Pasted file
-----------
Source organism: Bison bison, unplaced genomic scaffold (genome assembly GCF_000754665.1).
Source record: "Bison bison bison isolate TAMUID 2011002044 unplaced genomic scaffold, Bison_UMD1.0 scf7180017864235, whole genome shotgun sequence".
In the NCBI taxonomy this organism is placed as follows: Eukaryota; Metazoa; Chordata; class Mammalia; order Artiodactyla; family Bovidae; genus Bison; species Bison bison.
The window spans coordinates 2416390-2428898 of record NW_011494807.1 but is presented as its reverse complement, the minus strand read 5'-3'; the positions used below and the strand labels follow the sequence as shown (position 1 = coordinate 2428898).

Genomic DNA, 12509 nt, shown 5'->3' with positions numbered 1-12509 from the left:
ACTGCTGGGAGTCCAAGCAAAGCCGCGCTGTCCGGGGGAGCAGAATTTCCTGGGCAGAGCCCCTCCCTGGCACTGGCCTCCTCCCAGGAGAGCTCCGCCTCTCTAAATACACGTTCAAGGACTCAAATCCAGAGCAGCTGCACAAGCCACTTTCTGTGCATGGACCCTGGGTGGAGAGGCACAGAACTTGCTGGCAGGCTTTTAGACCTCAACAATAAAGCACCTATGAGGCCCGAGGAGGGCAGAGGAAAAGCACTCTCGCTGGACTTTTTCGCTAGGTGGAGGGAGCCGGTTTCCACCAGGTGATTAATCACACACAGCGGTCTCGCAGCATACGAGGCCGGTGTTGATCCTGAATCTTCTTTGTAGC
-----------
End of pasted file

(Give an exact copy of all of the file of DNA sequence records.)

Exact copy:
Source organism: Bison bison, unplaced genomic scaffold (genome assembly GCF_000754665.1).
Source record: "Bison bison bison isolate TAMUID 2011002044 unplaced genomic scaffold, Bison_UMD1.0 scf7180017864235, whole genome shotgun sequence".
In the NCBI taxonomy this organism is placed as follows: Eukaryota; Metazoa; Chordata; class Mammalia; order Artiodactyla; family Bovidae; genus Bison; species Bison bison.
The window spans coordinates 2416390-2428898 of record NW_011494807.1 but is presented as its reverse complement, the minus strand read 5'-3'; the positions used below and the strand labels follow the sequence as shown (position 1 = coordinate 2428898).

Genomic DNA, 12509 nt, shown 5'->3' with positions numbered 1-12509 from the left:
ACTGCTGGGAGTCCAAGCAAAGCCGCGCTGTCCGGGGGAGCAGAATTTCCTGGGCAGAGCCCCTCCCTGGCACTGGCCTCCTCCCAGGAGAGCTCCGCCTCTCTAAATACACGTTCAAGGACTCAAATCCAGAGCAGCTGCACAAGCCACTTTCTGTGCATGGACCCTGGGTGGAGAGGCACAGAACTTGCTGGCAGGCTTTTAGACCTCAACAATAAAGCACCTATGAGGCCCGAGGAGGGCAGAGGAAAAGCACTCTCGCTGGACTTTTTCGCTAGGTGGAGGGAGCCGGTTTCCACCAGGTGATTAATCACACACAGCGGTCTCGCAGCATACGAGGCCGGTGTTGATCCTGAATCTTCTTTGTAGC